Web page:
Tax cuts result in big profits for AT&T, workers get layoffs and concession demands

At an annual Tax Day demonstration in Washington DC, the Communication Workers of America (CWA) criticized the corporate tax cuts passed in December.

Union leaders said that the tax cut produced billions of windfall profits for corporate giants like AT&T and gave them incentives to offshore and outsource good paying, working class jobs.

AT&T CEO Randall Stephenson was an enthusiastic supporter of the tax cuts, which have proven to be especially good for the company.

AT&T reported a $29.5 billion profit in 2017, a 126 percent increase over 2016 when the company reported $13 billion in profits.

The tax cut was a big reason for AT&T’s enormous profits.

Morningstar reports that “the corporate-tax overhaul, a long held goal of Chief Executive Randall Stephenson, helped AT&T book a $19 billion profit in the fourth quarter (of 2017), though its revenues slipped by 0.4 percent.”

Shortly after the tax bill passed in December, Stephenson promised that the company would invest its savings to create thousands of new jobs, but four days later on Christmas Eve, AT&T notified workers that it was eliminating thousands of jobs across the US.

One of the workers who received a layoff notice was Merle Milton, CWA Local 4004 president in Detroit.

AT&T told Milton and 114 other union employees at its Detroit call center that it was closing the call center and laying off the workers. Earlier in 2017, AT&T closed another Detroit call center eliminating 53 union jobs.

“This December, AT&T announced that they were closing the call center where I’ve worked for 25 years,” Milton said. “My co-workers and I worked hard to provide quality customer service and help grow AT&T into the successful company it is today. But instead of rewarding us for our dedication, AT&T is pulling out of our community and taking our jobs overseas–undermining customer service and hurting hardworking families. Workers deserve better, AT&T customers deserve better, and cities like Detroit deserve better.”

Milton and the Detroit workers weren’t alone.

Larry Robbins, vice president of CWA Local 4900, told the Indianapolis Star that, “we believe there’s more than 4,000 people AT&T has (notified of layoffs) across the country.”

CWA said that many of these lost jobs are being sent overseas where workers are “paid pennies on the dollar relative to call center workers in the US,” and it appears that the new tax law is facilitating these job losses.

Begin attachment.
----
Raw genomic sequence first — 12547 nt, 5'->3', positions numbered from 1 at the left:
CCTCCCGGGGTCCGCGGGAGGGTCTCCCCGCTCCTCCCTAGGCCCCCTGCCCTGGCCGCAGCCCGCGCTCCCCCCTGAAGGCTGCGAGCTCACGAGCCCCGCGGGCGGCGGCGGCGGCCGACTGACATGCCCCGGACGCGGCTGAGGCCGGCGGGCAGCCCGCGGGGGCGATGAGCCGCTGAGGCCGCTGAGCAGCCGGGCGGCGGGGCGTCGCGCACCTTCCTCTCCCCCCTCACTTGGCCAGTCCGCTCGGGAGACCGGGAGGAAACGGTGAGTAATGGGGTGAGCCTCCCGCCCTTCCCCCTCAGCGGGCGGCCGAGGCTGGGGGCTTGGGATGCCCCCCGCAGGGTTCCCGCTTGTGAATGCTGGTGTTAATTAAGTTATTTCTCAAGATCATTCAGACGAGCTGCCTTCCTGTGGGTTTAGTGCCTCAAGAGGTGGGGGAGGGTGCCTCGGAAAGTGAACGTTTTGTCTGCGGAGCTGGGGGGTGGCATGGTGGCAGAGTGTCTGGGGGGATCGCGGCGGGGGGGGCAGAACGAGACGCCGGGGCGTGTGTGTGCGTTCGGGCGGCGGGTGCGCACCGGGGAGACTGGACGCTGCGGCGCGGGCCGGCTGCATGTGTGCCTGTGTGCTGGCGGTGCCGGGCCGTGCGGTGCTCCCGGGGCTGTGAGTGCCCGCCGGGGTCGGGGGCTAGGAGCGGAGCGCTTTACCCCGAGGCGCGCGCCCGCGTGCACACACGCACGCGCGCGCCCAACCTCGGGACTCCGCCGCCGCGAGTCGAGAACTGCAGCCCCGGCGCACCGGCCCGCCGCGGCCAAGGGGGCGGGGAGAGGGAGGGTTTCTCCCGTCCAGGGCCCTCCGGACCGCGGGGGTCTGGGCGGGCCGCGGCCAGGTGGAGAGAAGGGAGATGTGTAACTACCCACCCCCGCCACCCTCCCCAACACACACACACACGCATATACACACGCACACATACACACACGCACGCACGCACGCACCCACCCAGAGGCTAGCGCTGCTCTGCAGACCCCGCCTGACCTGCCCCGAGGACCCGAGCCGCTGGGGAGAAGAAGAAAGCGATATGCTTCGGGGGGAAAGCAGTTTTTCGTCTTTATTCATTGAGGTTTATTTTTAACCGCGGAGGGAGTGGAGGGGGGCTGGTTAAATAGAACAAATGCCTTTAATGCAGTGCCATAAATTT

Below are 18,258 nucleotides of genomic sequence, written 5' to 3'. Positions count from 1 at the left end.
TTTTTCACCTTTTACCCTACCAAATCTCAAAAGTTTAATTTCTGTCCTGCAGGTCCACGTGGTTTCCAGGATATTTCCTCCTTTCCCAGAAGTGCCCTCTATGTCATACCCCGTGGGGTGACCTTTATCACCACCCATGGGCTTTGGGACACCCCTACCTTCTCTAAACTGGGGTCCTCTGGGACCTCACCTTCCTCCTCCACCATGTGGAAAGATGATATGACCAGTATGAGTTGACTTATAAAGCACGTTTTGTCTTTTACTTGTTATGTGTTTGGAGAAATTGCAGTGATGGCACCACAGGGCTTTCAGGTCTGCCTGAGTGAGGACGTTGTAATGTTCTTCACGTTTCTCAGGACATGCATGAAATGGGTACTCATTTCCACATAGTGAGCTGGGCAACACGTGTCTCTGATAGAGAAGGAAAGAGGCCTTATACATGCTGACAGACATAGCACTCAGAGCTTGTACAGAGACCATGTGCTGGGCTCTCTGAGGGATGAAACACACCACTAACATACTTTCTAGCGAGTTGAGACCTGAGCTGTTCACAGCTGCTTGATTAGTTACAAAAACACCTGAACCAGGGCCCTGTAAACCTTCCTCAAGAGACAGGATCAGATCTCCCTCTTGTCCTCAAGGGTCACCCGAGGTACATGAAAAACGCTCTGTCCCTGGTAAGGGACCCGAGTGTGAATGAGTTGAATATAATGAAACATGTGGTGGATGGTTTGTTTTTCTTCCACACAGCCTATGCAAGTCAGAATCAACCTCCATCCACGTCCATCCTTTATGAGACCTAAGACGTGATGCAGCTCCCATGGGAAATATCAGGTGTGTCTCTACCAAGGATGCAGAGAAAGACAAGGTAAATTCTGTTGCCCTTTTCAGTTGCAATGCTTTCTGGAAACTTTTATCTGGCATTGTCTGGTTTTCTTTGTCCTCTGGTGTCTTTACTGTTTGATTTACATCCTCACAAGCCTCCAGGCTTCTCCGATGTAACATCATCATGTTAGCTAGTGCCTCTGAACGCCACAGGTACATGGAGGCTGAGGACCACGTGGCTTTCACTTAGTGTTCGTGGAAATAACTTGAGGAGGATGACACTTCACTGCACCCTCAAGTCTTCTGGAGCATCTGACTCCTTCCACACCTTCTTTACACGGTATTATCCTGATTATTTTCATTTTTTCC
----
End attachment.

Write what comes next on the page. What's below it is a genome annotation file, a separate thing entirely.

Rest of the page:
A recently released report by the Congressional Budget Office  (CBO) says that the new tax code gives tax breaks to companies that offshore tangible assets. Tangible assets include things such as factories, office buildings, and call centers.

Doing so, states the CBO, “may increase corporations’ incentives to locate tangible assets abroad.”

CWA is supporting legislation to end tax breaks that encourage companies to shift jobs overseas.

The bill titled the “No Tax Breaks for Outsourcing Act” is sponsored by Rep. Lloyd Doggett of Texas and Sen. Sheldon Whitehouse  of Rhode Island.

Those that still have jobs at AT&T have found that the company is acting as if it were in financial trouble rather than flush with tax-cut cash.

AT&T is seeking concessions as it negotiates a new collective bargaining agreements with two of its bargaining units–AT&T Midwest and AT&T Legacy T.

The company is demanding what the union calls “unprecedented” increases to workers’ health care costs, weaker pension benefits, and more outsourcing of union jobs.

Lisa Bolton, CWA’s vice president for telecommunications and technologies called AT&T’s concession demands “insulting.”

“AT&T made nearly $30 billion in profits last year, and is reaping major benefits from the passage of the corporate tax cut bill,” Bolton said. “They can afford to keep good family supporting jobs in our communities instead of laying off workers and sending their work to low-wage contractors.”

The two contracts that cover 14,000 workers have expired, but the union and company continue to negotiate.

Workers at the two bargaining units have authorized a strike if the two sides can’t reach a fair agreement.

“Our members remember the big promises that AT&T CEO Randall Stephenson made if the corporate tax cut bill passed, and now we’re holding AT&T to those promises,” said CWA District 4 Vice President Linda L. Hinton. “AT&T should not underestimate CWA members. They are ready to do whatever it takes to get a fair contract. . . , including going on strike if we aren’t able to make progress at the bargaining table.”

 

 

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